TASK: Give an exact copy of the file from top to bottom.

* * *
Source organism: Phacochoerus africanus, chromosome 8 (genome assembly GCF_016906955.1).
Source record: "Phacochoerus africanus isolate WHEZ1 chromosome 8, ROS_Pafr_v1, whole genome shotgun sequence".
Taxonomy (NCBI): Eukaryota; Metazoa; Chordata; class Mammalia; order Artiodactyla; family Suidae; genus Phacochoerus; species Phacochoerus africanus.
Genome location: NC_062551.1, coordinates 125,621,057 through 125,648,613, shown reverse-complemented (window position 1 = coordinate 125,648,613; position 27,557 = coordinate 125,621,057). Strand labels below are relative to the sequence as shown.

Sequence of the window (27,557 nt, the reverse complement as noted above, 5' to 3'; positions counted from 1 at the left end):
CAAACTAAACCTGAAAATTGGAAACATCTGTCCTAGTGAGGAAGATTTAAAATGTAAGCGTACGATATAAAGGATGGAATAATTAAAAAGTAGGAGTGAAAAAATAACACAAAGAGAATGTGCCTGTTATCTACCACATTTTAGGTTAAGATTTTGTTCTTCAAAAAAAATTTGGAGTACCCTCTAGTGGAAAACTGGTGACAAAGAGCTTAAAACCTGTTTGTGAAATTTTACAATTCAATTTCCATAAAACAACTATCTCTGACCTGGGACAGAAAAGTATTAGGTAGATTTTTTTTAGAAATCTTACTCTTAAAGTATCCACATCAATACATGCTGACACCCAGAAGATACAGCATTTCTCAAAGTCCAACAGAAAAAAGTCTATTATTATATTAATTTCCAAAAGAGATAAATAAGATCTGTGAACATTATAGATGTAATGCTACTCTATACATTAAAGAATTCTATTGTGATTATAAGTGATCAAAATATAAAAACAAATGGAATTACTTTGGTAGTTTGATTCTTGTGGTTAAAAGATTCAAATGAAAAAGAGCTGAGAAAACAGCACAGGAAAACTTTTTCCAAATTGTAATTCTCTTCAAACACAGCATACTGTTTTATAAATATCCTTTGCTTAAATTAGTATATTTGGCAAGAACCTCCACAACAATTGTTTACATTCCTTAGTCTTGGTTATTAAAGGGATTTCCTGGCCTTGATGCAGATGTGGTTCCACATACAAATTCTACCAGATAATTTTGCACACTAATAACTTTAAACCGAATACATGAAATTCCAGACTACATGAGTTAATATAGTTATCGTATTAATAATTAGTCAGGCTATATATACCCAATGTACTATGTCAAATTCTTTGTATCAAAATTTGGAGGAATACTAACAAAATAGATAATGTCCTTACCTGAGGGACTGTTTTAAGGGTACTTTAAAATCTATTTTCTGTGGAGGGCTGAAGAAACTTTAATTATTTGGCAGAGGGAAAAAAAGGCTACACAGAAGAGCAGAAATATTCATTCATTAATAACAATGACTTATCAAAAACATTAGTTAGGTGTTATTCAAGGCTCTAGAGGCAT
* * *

Source organism: Phacochoerus africanus, chromosome 8 (genome assembly GCF_016906955.1).
Source record: "Phacochoerus africanus isolate WHEZ1 chromosome 8, ROS_Pafr_v1, whole genome shotgun sequence".
Taxonomy (NCBI): Eukaryota; Metazoa; Chordata; class Mammalia; order Artiodactyla; family Suidae; genus Phacochoerus; species Phacochoerus africanus.
Genome location: NC_062551.1, coordinates 125,621,057 through 125,648,613, shown reverse-complemented (window position 1 = coordinate 125,648,613; position 27,557 = coordinate 125,621,057). Strand labels below are relative to the sequence as shown.

Sequence of the window (27,557 nt, the reverse complement as noted above, 5' to 3'; positions counted from 1 at the left end):
CAAACTAAACCTGAAAATTGGAAACATCTGTCCTAGTGAGGAAGATTTAAAATGTAAGCGTACGATATAAAGGATGGAATAATTAAAAAGTAGGAGTGAAAAAATAACACAAAGAGAATGTGCCTGTTATCTACCACATTTTAGGTTAAGATTTTGTTCTTCAAAAAAAATTTGGAGTACCCTCTAGTGGAAAACTGGTGACAAAGAGCTTAAAACCTGTTTGTGAAATTTTACAATTCAATTTCCATAAAACAACTATCTCTGACCTGGGACAGAAAAGTATTAGGTAGATTTTTTTTAGAAATCTTACTCTTAAAGTATCCACATCAATACATGCTGACACCCAGAAGATACAGCATTTCTCAAAGTCCAACAGAAAAAAGTCTATTATTATATTAATTTCCAAAAGAGATAAATAAGATCTGTGAACATTATAGATGTAATGCTACTCTATACATTAAAGAATTCTATTGTGATTATAAGTGATCAAAATATAAAAACAAATGGAATTACTTTGGTAGTTTGATTCTTGTGGTTAAAAGATTCAAATGAAAAAGAGCTGAGAAAACAGCACAGGAAAACTTTTTCCAAATTGTAATTCTCTTCAAACACAGCATACTGTTTTATAAATATCCTTTGCTTAAATTAGTATATTTGGCAAGAACCTCCACAACAATTGTTTACATTCCTTAGTCTTGGTTATTAAAGGGATTTCCTGGCCTTGATGCAGATGTGGTTCCACATACAAATTCTACCAGATAATTTTGCACACTAATAACTTTAAACCGAATACATGAAATTCCAGACTACATGAGTTAATATAGTTATCGTATTAATAATTAGTCAGGCTATATATACCCAATGTACTATGTCAAATTCTTTGTATCAAAATTTGGAGGAATACTAACAAAATAGATAATGTCCTTACCTGAGGGACTGTTTTAAGGGTACTTTAAAATCTATTTTCTGTGGAGGGCTGAAGAAACTTTAATTATTTGGCAGAGGGAAAAAAAGGCTACACAGAAGAGCAGAAATATTCATTCATTAATAACAATGACTTATCAAAAACATTAGTTAGGTGTTATTCAAGGCTCTAGAGGCAT